A great introduction to Burma, covering the four main tourist areas over 2 weeks, with a good amount of of free time for you to re-experience things at your own pace, go off exploring on your own or just kick back and chill with the locals!
- What was the most inspirational moment of your trip?
The cave with what seemed a gazillion buddhas on the way to lake Inle - can't believe there were only 8000 of them. Took way too many pictures...
The climb to the top of Popa near Bagan (done one free afternoon), great climb, great views, shopping for the most amazing tacky souvenirs on the way back down, and stopping at a toddy making place on the way back
Enjoying street food anywhere and everywhere - amazing tossed salads and noodle dishes of all kinds.
- What did you think of your group leader?
Nay's organisation skills were great, and very unflappable, even when one of our group tried to throw herself down a flight of stone steps. It turned out to be his first "injury" and he coped brilliantly.
Although he gave us recommendations every evening for restauarants for group meals, he was perfectly OK with us going off and doing our own thing, didn't fuss over us unnecessarily.
- Do you have any advice for potential travellers?
Take freshly minted unmarked USD notes if you're changing money at banks - even the slightest mark is enough for them to be rejected. It wasn't such a problem with 1, 5 and 10 USD bills we used to pay for souvenirs locally.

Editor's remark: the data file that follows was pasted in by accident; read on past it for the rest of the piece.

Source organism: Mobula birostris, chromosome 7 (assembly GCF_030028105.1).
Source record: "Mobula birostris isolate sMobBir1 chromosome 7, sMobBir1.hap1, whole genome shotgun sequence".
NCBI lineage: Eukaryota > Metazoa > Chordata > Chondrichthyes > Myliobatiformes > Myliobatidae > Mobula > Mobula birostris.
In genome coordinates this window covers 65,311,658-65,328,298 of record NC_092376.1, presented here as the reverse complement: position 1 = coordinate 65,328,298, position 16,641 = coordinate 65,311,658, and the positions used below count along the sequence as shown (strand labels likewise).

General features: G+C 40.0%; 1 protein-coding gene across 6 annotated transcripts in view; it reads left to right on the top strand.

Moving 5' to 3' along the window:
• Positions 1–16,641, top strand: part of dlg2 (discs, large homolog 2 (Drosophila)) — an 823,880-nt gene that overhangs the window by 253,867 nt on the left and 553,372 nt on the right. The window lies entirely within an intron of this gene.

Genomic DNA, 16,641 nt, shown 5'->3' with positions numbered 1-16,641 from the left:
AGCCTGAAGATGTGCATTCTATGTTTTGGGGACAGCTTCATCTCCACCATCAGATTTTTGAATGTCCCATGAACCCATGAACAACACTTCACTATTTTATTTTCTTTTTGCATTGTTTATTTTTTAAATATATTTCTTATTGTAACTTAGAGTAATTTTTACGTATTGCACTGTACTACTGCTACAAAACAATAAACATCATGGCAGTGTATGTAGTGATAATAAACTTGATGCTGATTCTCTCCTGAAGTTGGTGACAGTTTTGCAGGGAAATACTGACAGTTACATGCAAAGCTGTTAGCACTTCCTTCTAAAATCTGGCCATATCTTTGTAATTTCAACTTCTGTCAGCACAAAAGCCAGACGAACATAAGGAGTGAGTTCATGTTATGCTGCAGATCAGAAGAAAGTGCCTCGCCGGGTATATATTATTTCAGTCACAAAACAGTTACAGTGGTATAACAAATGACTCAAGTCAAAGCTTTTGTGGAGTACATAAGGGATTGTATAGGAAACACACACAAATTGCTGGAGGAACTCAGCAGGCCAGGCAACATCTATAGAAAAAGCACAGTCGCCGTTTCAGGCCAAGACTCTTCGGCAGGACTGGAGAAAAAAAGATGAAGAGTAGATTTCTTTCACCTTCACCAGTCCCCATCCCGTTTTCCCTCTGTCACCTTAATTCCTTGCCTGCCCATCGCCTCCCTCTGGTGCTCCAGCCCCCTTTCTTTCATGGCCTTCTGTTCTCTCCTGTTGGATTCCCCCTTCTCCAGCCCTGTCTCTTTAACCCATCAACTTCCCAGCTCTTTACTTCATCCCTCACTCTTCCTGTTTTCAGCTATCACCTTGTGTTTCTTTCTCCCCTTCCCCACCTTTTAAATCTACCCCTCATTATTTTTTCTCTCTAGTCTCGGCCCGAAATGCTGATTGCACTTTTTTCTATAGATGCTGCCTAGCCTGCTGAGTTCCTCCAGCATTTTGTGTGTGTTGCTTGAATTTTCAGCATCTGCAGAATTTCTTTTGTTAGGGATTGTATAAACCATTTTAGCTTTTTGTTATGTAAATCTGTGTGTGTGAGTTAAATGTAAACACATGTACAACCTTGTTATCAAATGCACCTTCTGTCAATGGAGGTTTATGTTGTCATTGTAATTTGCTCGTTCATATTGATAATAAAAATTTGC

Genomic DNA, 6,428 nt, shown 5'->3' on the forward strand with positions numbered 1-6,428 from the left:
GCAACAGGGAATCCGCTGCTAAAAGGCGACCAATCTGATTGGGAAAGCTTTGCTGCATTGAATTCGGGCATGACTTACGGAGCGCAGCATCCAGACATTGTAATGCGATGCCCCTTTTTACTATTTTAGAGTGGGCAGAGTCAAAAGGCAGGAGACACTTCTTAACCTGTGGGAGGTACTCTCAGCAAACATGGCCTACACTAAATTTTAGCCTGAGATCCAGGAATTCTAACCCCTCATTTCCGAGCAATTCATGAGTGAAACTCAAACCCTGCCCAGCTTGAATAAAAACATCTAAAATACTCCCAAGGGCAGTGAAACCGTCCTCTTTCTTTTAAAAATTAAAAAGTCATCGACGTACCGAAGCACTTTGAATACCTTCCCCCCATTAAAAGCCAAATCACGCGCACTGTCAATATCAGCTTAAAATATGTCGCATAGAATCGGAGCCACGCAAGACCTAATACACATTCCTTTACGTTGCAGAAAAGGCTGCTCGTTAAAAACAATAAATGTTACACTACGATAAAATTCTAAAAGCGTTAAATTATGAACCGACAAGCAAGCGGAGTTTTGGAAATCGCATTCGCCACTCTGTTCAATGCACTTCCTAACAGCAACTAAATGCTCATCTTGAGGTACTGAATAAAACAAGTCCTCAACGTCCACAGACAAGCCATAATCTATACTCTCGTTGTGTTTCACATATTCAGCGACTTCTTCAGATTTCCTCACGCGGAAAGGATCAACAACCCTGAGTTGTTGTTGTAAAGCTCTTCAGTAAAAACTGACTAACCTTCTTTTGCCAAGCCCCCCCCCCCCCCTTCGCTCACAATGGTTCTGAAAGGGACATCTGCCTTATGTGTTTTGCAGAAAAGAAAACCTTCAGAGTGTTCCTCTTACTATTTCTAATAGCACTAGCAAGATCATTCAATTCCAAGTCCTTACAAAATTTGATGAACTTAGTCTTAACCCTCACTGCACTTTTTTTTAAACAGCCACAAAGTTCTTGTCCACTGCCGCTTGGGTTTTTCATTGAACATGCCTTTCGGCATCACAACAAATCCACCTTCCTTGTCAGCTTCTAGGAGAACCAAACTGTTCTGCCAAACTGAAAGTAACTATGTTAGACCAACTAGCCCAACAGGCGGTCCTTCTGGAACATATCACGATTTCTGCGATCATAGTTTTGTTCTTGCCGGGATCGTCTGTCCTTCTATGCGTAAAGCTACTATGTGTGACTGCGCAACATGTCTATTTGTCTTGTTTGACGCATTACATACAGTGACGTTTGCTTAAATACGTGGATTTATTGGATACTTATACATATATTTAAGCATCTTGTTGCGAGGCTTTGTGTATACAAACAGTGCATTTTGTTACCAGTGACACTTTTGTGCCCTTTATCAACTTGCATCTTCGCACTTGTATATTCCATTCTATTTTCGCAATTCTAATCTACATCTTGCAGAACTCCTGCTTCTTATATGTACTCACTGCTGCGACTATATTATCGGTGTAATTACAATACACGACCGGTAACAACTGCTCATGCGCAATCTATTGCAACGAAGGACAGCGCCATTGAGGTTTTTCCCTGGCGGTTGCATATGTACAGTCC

Don't be afraid to try the street food - yes, they mix it with their hands (but usually wearing gloves), but it's all been freshly prepared. I ate plenty of street food salads and didn't have any problems
And don't be afraid to break the usual travellers rule of "never sit down to eat in an empty restaurant". Too many travellers go to the place that has lots of other travellers already sitting down. It just means all the money goes to the same restaurant (and you end up waiting longer for your food as it's almost always freshly prepared).
Someone has to be the first to sit down there every evening, and once one person is there, others will join you. We had our best (restaurant) food in Bagan at a small place that mainly sold veggie food which was deserted when we first pitched up, so good we went back for a second night.
- Is there anything else you would like to add?
Keep a torch in your daybag and take it with you everywhere. Then when you end up somewhere to admire the sunset, you'll have it to hand to get back to the bus safe and sound). Also useful for decoding restaurant menus in dim light.
There was plenty of free time on this trip - often a couple of hours a day, usually early afternoon (the hottest part of the day). It was good to have some time to go off and do something on your own or as a small subgroup, made a refreshing change from some other trips where I've felt like I've ended up being escorted 24/7.
Yes, we lost time sitting around at airports a couple of days, but given the delays were due to fog in Rangoon there wasn't much that could be done about it... the main downside was we didn't have much time the final afternoon for last minute souvenir shopping at the huge market in Rangoon. Then again, we'd had plenty of chances to buy stuff on route, so maybe that was a good thing?